Drought lotting sheep during dry season

Key points

  • Traditional dry season management practices are being examined with regards to their suitability for long-term sustainable production.
  • Short-term temporary relief measures need to be replaced by long-term management strategies that benefit the producer, the environment and the whole community.
  • 'Drought lotting' sheep allows producers to maintain their stock on hand without causing unnecessary degradation to the environment.


Future trends in dry season management practices in semi-arid areas of Australia are likely to see a gradual reduction in government assistance, a general change in attitude to environmental sustainability and tougher government policy on the welfare of grazing livestock.

However, producers currently have only two acceptable options in a drought that incorporate community expectations. One involves taking stock off the property (i.e. selling, agisting, droving) and the other involves keeping stock on the property with large-scale hand feeding.

The decision to opt for one or the other option has huge financial, environmental and social implications and producers need modern-day alternatives that address community and government concerns.

The concept of maintaining domestic livestock in a 'drought lot' could provide producers, the community and governments with the opportunity to work together to provide management solutions that are environmentally, economically and socially sustainable.

Current management practices

In the past, industry and governments focused on developing systems that supported the short-term financial welfare of an agricultural enterprise during a drought, with less of a focus on the welfare of the animals and the environment. This approach seemed to discourage producers from taking their livestock off the property.

For example, the most popular option for a producer coming into a dry season has been to maintain the livestock on their property. This proved to be the best decision in those instances when relief rain succeeded in turning the season around.

However, if the dry season continued and the drought was fully established this strategy caused major difficulties as the option to take stock off the property had almost certainly been exhausted.

The producer would have missed the market and to sell would mean accepting a much lower price than previously expected. Agistment can be almost impossible to find in a widespread drought and there are difficulties in keeping stock great distances away from the home property. Also, taking stock on the road in Queensland is very difficult due to the run-down condition of stock routes.

Therefore, the only options were supplementary feeding or leaving the stock in the paddock to take their chances. Either option has a detrimental effect on the environment and serious animal welfare implications.

Future management option

Drought lotting sheep could become a popular dry season management strategy in the future. It allows producers to remove stock from those paddocks where the pasture can be maintained in fair condition, but at the same time keep them on the property. Producers benefit as drought lotting lets them maintain the stock on hand without causing unnecessary degradation to the environment.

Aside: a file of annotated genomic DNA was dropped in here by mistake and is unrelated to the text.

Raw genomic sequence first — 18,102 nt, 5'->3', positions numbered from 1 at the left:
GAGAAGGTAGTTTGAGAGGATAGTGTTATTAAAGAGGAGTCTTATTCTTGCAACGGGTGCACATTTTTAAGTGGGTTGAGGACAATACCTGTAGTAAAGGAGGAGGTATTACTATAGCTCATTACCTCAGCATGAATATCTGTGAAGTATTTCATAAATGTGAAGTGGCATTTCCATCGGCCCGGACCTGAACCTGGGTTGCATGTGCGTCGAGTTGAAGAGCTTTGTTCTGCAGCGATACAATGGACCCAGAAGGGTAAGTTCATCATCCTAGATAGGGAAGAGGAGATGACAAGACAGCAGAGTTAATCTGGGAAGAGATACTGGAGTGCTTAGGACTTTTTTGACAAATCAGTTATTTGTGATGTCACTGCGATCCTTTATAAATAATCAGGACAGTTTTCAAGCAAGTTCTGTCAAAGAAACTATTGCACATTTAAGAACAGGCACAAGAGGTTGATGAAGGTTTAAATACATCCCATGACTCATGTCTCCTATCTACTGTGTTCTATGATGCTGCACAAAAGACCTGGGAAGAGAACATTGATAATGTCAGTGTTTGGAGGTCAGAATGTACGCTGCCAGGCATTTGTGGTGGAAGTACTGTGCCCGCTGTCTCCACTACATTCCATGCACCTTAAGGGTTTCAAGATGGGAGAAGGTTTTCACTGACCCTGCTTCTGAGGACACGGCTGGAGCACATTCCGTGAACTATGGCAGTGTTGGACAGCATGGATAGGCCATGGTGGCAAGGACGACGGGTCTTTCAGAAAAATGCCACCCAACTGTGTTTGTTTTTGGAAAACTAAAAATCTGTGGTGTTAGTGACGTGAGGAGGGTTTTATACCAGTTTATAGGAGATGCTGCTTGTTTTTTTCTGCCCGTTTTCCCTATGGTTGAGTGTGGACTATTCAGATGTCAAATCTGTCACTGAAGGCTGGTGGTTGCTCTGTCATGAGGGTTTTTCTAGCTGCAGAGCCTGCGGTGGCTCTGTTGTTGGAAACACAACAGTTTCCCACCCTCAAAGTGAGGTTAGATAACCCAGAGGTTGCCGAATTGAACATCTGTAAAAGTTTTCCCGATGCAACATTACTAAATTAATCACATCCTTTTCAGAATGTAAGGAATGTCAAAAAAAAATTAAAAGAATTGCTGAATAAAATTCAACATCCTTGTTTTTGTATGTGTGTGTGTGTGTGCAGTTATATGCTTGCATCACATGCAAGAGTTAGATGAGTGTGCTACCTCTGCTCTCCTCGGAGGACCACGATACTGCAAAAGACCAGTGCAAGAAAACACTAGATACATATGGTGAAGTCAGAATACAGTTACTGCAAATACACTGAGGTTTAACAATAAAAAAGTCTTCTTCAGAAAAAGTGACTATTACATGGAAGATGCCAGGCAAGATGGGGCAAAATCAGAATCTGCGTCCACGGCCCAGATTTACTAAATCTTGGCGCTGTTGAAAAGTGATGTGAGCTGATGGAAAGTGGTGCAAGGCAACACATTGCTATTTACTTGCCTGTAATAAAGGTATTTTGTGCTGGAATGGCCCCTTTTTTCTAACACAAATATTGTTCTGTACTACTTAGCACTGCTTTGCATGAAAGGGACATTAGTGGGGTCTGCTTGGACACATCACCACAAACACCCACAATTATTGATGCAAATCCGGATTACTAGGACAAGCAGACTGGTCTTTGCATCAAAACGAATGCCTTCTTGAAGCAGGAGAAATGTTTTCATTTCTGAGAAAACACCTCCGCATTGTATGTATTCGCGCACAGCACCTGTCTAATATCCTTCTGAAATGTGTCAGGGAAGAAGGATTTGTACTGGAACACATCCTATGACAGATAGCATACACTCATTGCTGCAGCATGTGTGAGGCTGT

Benefits of drought lotting

Better pastures

Research has demonstrated that better pastures are preserved in arid areas when ground cover is maintained at a level of 30% or higher. This promotes better infiltration of water when rain does occur, which reduces runoff and subsequent sheet erosion.

Grass tussocks in good condition respond quicker and more vigorously to small falls of rain than those that have been chewed down. They therefore provide pasture in time of drought when small falls of rain are inevitable and large falls are almost unheard of.

Sustained breeding flock

There is less need to restock after a drought when the breeding nucleus is maintained alive and well on the property in a drought lot. Because they are kept in a controlled environment, the production level of the herd can also be controlled.

Wool and lamb production can also continue at a level that will maintain property operations. Lambing percentages could be doubled in some circumstances and there is evidence to suggest that cleaner wool is produced from drought-lotted sheep.

Savings in time and travel

There are potential saving in time and costs when comparing the feeding of sheep in the paddock to feeding them in a drought lot. The time taken to drive around the paddock, along with the wear and tear on vehicles when feeding out rations, would far outweigh the time and cost involved in feeding sheep concentrated in a drought lot.

Flexibility in options

Major decisions made by producers under pressure during a drought more often than not cause long-term detriment to the financial operations of the property. A producer's hesitation in deciding whether to sell or agist quite often puts the future viability of an operation in a dangerous position. When decisions are delayed and the drought continues then drought lotting can be an option that will save both the animal and the environment.

The biggest advantage to the operation is that animals can be released as soon as sufficient pasture is available following relief rain.